After Los Angeles and Valencia, this production has arrived at the Theater an der Wien, Vienna's third opera house having a long impressive history and tradition. Its origin is closely linked to the impressario Emanuel Schikaneder, Mozart's libretist for The Magic flute. In recent years, it has been focussing on presenting cutting edge directors and interesting productions.
Verdi's I due Foscari followed on the success of his Ernani, was first presented in 1844, and is based on a play by Lord Byron about the miserable story of the Foscari family, political ambition and tragic cruelty, hate and revenge. The direction of the American Thaddeus Strassberger does show none of this. It is more a setting to present the star of the evening at its best. Placido Domingo creates the atmosphere of the inner conflict of the old Francesco Foscari, his sorrow but more his desire of power and political strategy as the Doge of Venice. Being himself over seventy the clearness, strength and color of his voice dwells impressive. His presence and play on stage dominate. Young Mexican Arturo Chacon-Cruz fits in the role of the desperate and unlucky son and family father himself. It is a demanding part mastered by his tenor. Davinia Rodriguez has difficulties as his wife Lucrezia. Her soprano lacks fine color and smooth legato, and her play is clumsy.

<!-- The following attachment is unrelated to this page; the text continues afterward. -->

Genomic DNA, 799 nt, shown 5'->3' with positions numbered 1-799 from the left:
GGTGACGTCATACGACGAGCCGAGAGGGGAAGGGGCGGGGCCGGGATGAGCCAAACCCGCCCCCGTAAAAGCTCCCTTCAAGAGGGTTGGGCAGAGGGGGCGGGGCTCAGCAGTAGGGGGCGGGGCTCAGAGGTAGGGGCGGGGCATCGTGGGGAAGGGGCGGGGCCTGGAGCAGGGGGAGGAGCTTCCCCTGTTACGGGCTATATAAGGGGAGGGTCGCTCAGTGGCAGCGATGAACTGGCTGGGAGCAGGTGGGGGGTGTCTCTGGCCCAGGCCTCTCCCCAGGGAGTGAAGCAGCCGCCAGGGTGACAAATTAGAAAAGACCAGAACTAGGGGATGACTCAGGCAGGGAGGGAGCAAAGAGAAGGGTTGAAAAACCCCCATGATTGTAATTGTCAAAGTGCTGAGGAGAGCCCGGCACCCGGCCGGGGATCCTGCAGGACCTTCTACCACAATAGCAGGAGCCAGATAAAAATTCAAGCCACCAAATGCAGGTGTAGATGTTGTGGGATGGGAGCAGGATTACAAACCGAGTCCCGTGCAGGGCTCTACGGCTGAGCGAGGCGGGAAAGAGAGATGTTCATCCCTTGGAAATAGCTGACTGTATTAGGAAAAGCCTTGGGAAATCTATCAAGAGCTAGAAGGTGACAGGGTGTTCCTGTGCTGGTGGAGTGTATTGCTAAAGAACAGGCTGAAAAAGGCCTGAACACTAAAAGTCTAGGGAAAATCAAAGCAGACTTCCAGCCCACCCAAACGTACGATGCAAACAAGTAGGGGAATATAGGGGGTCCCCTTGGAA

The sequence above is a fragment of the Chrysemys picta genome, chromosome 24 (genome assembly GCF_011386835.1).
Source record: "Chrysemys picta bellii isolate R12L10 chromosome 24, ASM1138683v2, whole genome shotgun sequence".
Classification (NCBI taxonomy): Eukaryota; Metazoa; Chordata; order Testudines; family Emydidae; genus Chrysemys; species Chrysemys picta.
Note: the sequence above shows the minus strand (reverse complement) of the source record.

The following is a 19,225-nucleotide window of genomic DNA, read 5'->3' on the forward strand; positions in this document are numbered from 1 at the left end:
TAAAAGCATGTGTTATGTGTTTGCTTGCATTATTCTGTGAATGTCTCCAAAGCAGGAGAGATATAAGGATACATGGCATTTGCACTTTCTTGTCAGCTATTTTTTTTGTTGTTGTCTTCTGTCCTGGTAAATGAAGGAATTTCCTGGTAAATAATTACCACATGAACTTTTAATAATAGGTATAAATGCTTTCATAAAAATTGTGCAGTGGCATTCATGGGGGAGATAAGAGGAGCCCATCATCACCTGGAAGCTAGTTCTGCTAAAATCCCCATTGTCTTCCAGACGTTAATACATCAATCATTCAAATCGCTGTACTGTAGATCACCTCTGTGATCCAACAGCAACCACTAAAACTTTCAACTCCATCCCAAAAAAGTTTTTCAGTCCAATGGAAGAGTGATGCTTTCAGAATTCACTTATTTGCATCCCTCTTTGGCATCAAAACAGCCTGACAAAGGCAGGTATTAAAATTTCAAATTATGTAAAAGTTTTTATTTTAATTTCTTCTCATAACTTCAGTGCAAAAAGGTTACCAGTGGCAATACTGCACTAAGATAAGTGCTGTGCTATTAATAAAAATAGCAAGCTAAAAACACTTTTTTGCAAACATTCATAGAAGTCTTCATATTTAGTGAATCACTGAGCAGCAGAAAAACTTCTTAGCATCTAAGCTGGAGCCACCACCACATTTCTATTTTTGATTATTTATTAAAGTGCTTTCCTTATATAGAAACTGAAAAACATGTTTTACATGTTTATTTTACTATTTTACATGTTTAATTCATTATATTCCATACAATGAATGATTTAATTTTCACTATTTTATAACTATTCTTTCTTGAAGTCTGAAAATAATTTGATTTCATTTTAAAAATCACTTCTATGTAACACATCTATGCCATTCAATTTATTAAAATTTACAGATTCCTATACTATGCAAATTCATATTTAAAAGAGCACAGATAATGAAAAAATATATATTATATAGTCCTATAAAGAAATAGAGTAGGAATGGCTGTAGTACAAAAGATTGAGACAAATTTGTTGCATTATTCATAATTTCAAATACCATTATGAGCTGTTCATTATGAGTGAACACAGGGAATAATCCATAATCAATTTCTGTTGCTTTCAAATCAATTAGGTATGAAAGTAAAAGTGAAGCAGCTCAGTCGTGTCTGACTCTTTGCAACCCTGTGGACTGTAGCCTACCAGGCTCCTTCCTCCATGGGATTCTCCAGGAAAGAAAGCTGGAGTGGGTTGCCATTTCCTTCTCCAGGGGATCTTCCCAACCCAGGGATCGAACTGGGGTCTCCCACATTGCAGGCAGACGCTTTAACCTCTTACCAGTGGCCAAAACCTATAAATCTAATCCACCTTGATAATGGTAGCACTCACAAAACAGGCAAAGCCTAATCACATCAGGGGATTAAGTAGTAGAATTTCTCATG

James Conlon knows how to conduct Verdi's early works, but missed the bridge to the stage and the respect for this fine and small theatre. His fortissimi and volume changes are rough. Intimate moments are rare, and if so, they are affected. Stage design is simple, not too creative. Simple effects are generated by colorful costumes and perspectivity.
Placido Domingo's admirers have once again a persuasive example of his incredible talent.
Helmut Pitschthe 05 of February, 2014 | Print